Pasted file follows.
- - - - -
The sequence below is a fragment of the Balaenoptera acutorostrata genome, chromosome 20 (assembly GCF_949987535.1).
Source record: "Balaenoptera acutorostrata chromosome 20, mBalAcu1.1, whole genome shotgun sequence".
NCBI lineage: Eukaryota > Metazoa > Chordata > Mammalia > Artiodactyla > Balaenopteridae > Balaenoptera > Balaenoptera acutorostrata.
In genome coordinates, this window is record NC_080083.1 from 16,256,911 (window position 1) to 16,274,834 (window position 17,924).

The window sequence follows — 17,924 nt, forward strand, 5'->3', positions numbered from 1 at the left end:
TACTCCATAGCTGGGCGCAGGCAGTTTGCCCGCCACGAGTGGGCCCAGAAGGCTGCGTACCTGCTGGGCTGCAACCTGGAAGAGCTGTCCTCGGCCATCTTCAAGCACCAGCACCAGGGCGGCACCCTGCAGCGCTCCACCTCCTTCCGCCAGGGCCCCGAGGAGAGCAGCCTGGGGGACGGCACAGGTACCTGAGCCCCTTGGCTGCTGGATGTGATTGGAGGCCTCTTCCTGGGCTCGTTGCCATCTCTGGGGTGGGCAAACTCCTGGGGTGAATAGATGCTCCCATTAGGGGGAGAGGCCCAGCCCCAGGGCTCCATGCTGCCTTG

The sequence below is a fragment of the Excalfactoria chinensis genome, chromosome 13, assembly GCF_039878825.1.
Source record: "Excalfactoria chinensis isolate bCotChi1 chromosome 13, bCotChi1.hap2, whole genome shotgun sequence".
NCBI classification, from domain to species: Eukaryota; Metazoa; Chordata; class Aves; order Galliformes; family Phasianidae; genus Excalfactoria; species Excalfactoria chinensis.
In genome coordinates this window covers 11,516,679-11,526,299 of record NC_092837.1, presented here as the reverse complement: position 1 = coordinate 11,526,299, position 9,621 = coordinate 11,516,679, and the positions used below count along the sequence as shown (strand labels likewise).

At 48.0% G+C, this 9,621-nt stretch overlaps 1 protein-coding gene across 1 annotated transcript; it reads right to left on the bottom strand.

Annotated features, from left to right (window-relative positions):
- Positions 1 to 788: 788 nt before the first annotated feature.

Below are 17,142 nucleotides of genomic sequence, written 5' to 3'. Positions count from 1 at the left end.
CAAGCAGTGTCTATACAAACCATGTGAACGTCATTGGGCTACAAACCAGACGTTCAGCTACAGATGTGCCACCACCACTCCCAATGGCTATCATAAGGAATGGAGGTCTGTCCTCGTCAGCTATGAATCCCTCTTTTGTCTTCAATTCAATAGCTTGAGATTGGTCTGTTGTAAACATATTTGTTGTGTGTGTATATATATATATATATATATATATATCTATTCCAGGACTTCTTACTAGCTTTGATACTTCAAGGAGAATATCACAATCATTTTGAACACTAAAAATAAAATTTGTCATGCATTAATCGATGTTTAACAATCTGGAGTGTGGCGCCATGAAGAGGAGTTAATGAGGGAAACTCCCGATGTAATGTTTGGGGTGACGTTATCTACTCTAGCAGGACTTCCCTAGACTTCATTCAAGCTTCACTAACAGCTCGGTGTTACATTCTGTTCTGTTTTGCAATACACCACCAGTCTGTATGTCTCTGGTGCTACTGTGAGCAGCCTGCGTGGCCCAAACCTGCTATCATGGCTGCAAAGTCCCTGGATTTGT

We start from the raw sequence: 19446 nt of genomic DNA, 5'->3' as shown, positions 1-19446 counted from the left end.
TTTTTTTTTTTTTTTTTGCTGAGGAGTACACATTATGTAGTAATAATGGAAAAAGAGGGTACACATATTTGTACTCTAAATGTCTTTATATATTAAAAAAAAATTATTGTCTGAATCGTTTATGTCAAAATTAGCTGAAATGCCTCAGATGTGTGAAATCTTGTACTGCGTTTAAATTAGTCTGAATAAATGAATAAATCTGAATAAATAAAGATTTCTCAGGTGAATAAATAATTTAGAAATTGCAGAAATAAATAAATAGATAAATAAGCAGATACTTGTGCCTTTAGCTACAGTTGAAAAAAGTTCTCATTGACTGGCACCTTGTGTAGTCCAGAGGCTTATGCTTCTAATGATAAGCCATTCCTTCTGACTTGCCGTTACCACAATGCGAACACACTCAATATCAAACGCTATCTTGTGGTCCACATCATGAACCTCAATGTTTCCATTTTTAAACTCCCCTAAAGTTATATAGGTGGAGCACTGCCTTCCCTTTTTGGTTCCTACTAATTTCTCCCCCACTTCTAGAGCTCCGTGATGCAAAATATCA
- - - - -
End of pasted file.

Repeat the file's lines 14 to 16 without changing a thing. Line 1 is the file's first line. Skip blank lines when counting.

Below are 17,142 nucleotides of genomic sequence, written 5' to 3'. Positions count from 1 at the left end.
CAAGCAGTGTCTATACAAACCATGTGAACGTCATTGGGCTACAAACCAGACGTTCAGCTACAGATGTGCCACCACCACTCCCAATGGCTATCATAAGGAATGGAGGTCTGTCCTCGTCAGCTATGAATCCCTCTTTTGTCTTCAATTCAATAGCTTGAGATTGGTCTGTTGTAAACATATTTGTTGTGTGTGTATATATATATATATATATATATATATCTATTCCAGGACTTCTTACTAGCTTTGATACTTCAAGGAGAATATCACAATCATTTTGAACACTAAAAATAAAATTTGTCATGCATTAATCGATGTTTAACAATCTGGAGTGTGGCGCCATGAAGAGGAGTTAATGAGGGAAACTCCCGATGTAATGTTTGGGGTGACGTTATCTACTCTAGCAGGACTTCCCTAGACTTCATTCAAGCTTCACTAACAGCTCGGTGTTACATTCTGTTCTGTTTTGCAATACACCACCAGTCTGTATGTCTCTGGTGCTACTGTGAGCAGCCTGCGTGGCCCAAACCTGCTATCATGGCTGCAAAGTCCCTGGATTTGT

We start from the raw sequence: 19446 nt of genomic DNA, 5'->3' as shown, positions 1-19446 counted from the left end.